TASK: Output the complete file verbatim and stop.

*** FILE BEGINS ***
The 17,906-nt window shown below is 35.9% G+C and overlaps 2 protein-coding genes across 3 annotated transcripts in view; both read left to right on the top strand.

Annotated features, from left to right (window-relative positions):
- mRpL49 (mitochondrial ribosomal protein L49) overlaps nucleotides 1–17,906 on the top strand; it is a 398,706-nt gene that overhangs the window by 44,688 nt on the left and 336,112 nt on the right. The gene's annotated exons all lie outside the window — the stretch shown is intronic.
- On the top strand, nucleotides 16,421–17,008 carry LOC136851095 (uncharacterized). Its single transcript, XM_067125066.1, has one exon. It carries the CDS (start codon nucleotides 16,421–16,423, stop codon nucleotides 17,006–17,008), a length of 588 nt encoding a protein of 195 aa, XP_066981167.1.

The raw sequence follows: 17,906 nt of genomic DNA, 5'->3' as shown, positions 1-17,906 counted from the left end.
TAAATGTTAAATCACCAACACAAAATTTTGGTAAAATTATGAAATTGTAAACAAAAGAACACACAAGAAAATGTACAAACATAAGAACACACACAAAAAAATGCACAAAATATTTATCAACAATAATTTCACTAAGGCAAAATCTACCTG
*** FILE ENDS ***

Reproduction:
The 17,906-nt window shown below is 35.9% G+C and overlaps 2 protein-coding genes across 3 annotated transcripts in view; both read left to right on the top strand.

Annotated features, from left to right (window-relative positions):
- mRpL49 (mitochondrial ribosomal protein L49) overlaps nucleotides 1–17,906 on the top strand; it is a 398,706-nt gene that overhangs the window by 44,688 nt on the left and 336,112 nt on the right. The gene's annotated exons all lie outside the window — the stretch shown is intronic.
- On the top strand, nucleotides 16,421–17,008 carry LOC136851095 (uncharacterized). Its single transcript, XM_067125066.1, has one exon. It carries the CDS (start codon nucleotides 16,421–16,423, stop codon nucleotides 17,006–17,008), a length of 588 nt encoding a protein of 195 aa, XP_066981167.1.

The raw sequence follows: 17,906 nt of genomic DNA, 5'->3' as shown, positions 1-17,906 counted from the left end.
TAAATGTTAAATCACCAACACAAAATTTTGGTAAAATTATGAAATTGTAAACAAAAGAACACACAAGAAAATGTACAAACATAAGAACACACACAAAAAAATGCACAAAATATTTATCAACAATAATTTCACTAAGGCAAAATCTACCTG